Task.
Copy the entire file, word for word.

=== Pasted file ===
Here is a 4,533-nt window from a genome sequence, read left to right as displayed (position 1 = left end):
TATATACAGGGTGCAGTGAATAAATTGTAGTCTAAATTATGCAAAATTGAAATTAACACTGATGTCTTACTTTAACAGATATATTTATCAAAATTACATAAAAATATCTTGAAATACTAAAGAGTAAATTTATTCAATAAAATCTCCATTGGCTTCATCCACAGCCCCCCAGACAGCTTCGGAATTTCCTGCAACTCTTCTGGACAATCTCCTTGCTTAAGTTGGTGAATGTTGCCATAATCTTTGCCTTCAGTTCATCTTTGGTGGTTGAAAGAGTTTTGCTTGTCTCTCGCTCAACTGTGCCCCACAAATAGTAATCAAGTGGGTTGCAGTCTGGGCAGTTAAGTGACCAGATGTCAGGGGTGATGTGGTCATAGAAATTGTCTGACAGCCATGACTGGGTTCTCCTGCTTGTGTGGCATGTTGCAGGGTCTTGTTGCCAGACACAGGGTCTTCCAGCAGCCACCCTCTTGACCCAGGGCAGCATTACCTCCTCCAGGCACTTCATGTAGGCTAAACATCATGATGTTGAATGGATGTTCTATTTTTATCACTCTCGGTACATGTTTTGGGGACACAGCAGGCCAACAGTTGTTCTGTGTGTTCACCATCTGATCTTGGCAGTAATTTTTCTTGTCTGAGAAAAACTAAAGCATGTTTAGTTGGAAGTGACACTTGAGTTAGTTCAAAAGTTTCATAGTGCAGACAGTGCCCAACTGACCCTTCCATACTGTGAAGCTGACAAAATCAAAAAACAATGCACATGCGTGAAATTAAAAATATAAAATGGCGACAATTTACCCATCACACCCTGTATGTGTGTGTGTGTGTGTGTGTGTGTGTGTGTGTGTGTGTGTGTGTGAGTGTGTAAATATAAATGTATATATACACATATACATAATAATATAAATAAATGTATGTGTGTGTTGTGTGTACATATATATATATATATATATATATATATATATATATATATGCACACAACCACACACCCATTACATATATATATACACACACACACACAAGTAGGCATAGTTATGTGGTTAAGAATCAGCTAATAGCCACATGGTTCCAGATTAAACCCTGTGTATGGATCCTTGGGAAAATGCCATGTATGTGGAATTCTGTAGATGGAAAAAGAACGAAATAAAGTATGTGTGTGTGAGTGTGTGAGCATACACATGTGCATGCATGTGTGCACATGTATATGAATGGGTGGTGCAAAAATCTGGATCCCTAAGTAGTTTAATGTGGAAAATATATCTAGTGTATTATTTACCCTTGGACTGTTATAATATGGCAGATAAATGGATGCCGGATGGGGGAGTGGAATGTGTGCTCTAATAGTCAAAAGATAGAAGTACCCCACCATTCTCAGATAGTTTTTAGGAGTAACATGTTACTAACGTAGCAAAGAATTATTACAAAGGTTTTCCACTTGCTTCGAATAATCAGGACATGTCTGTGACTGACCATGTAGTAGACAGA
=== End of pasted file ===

Here is a 4,533-nt window from a genome sequence, read left to right as displayed (position 1 = left end):
TATATACAGGGTGCAGTGAATAAATTGTAGTCTAAATTATGCAAAATTGAAATTAACACTGATGTCTTACTTTAACAGATATATTTATCAAAATTACATAAAAATATCTTGAAATACTAAAGAGTAAATTTATTCAATAAAATCTCCATTGGCTTCATCCACAGCCCCCCAGACAGCTTCGGAATTTCCTGCAACTCTTCTGGACAATCTCCTTGCTTAAGTTGGTGAATGTTGCCATAATCTTTGCCTTCAGTTCATCTTTGGTGGTTGAAAGAGTTTTGCTTGTCTCTCGCTCAACTGTGCCCCACAAATAGTAATCAAGTGGGTTGCAGTCTGGGCAGTTAAGTGACCAGATGTCAGGGGTGATGTGGTCATAGAAATTGTCTGACAGCCATGACTGGGTTCTCCTGCTTGTGTGGCATGTTGCAGGGTCTTGTTGCCAGACACAGGGTCTTCCAGCAGCCACCCTCTTGACCCAGGGCAGCATTACCTCCTCCAGGCACTTCATGTAGGCTAAACATCATGATGTTGAATGGATGTTCTATTTTTATCACTCTCGGTACATGTTTTGGGGACACAGCAGGCCAACAGTTGTTCTGTGTGTTCACCATCTGATCTTGGCAGTAATTTTTCTTGTCTGAGAAAAACTAAAGCATGTTTAGTTGGAAGTGACACTTGAGTTAGTTCAAAAGTTTCATAGTGCAGACAGTGCCCAACTGACCCTTCCATACTGTGAAGCTGACAAAATCAAAAAACAATGCACATGCGTGAAATTAAAAATATAAAATGGCGACAATTTACCCATCACACCCTGTATGTGTGTGTGTGTGTGTGTGTGTGTGTGTGTGTGTGTGTGTGTGTGAGTGTGTAAATATAAATGTATATATACACATATACATAATAATATAAATAAATGTATGTGTGTGTTGTGTGTACATATATATATATATATATATATATATATATATATATATATGCACACAACCACACACCCATTACATATATATATACACACACACACACAAGTAGGCATAGTTATGTGGTTAAGAATCAGCTAATAGCCACATGGTTCCAGATTAAACCCTGTGTATGGATCCTTGGGAAAATGCCATGTATGTGGAATTCTGTAGATGGAAAAAGAACGAAATAAAGTATGTGTGTGTGAGTGTGTGAGCATACACATGTGCATGCATGTGTGCACATGTATATGAATGGGTGGTGCAAAAATCTGGATCCCTAAGTAGTTTAATGTGGAAAATATATCTAGTGTATTATTTACCCTTGGACTGTTATAATATGGCAGATAAATGGATGCCGGATGGGGGAGTGGAATGTGTGCTCTAATAGTCAAAAGATAGAAGTACCCCACCATTCTCAGATAGTTTTTAGGAGTAACATGTTACTAACGTAGCAAAGAATTATTACAAAGGTTTTCCACTTGCTTCGAATAATCAGGACATGTCTGTGACTGACCATGTAGTAGACAGA